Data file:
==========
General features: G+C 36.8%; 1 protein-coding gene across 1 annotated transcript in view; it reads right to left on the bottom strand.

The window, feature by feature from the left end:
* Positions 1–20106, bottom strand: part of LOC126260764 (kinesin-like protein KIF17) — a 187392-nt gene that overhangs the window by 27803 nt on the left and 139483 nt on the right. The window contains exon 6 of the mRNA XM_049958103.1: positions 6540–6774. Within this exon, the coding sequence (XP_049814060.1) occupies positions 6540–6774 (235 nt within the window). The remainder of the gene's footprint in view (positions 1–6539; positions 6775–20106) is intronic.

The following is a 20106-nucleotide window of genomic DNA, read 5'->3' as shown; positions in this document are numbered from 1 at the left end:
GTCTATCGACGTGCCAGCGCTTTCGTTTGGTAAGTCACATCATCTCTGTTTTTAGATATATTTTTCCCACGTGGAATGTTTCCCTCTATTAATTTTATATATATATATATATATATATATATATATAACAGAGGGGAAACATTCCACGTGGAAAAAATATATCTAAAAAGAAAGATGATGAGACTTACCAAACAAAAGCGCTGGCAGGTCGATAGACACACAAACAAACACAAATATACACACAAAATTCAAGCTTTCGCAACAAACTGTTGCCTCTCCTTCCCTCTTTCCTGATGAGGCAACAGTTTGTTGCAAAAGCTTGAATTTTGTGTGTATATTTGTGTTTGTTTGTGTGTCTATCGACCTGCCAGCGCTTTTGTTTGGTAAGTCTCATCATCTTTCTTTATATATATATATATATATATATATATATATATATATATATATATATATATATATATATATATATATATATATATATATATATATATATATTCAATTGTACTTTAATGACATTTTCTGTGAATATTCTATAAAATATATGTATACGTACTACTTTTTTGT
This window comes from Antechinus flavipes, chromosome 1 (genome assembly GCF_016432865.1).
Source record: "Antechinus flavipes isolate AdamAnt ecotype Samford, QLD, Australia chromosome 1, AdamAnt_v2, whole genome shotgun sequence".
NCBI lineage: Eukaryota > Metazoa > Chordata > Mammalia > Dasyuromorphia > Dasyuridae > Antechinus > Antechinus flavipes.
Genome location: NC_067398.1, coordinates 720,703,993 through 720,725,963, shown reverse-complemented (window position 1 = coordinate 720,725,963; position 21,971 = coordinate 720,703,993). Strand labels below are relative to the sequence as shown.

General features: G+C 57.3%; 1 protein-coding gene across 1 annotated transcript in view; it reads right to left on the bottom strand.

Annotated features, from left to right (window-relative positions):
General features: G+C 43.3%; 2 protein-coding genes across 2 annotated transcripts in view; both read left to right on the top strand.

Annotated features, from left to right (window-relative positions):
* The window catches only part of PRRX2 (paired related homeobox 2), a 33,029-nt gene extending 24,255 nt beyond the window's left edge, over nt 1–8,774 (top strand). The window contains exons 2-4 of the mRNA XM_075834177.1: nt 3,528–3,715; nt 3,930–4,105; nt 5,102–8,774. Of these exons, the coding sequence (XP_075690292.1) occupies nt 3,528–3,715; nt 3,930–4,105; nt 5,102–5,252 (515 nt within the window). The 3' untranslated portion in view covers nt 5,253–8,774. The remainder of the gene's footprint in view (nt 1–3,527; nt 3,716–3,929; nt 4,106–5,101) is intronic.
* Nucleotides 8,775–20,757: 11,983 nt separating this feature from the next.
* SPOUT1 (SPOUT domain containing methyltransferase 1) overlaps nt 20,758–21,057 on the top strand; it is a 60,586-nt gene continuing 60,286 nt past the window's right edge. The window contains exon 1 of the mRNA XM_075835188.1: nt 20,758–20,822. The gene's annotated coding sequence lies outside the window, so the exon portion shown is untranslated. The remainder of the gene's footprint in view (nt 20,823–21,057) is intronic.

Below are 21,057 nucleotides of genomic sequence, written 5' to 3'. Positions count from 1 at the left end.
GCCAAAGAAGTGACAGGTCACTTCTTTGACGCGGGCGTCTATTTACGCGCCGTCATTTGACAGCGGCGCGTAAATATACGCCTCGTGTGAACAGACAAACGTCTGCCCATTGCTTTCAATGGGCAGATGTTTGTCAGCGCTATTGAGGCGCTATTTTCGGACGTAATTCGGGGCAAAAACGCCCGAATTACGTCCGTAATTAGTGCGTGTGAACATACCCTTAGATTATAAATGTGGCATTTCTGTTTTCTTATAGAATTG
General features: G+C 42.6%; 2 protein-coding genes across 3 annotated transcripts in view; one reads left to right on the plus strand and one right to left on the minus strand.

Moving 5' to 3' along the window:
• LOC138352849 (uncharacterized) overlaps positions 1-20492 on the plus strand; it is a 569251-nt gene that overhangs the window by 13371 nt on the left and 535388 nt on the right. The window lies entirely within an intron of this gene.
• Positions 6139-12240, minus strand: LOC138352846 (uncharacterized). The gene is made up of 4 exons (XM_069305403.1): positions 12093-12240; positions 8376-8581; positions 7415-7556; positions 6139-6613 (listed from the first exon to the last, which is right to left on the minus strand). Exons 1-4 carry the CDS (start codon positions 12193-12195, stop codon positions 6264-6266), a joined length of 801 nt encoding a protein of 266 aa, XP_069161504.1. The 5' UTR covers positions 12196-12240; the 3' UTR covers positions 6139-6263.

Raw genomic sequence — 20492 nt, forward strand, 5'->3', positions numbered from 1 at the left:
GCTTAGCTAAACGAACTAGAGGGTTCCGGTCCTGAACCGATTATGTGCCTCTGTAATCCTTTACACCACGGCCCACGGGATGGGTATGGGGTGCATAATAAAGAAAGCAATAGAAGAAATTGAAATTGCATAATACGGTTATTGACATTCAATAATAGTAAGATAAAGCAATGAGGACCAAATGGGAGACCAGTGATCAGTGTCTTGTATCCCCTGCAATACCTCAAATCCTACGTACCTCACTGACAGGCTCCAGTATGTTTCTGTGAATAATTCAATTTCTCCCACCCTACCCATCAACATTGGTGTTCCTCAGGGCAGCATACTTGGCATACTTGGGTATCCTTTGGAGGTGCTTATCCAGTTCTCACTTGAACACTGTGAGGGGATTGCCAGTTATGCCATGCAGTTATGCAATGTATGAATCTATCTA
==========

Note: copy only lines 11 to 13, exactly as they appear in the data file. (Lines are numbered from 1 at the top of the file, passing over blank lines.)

Annotated features, from left to right (window-relative positions):
General features: G+C 43.3%; 2 protein-coding genes across 2 annotated transcripts in view; both read left to right on the top strand.

Annotated features, from left to right (window-relative positions):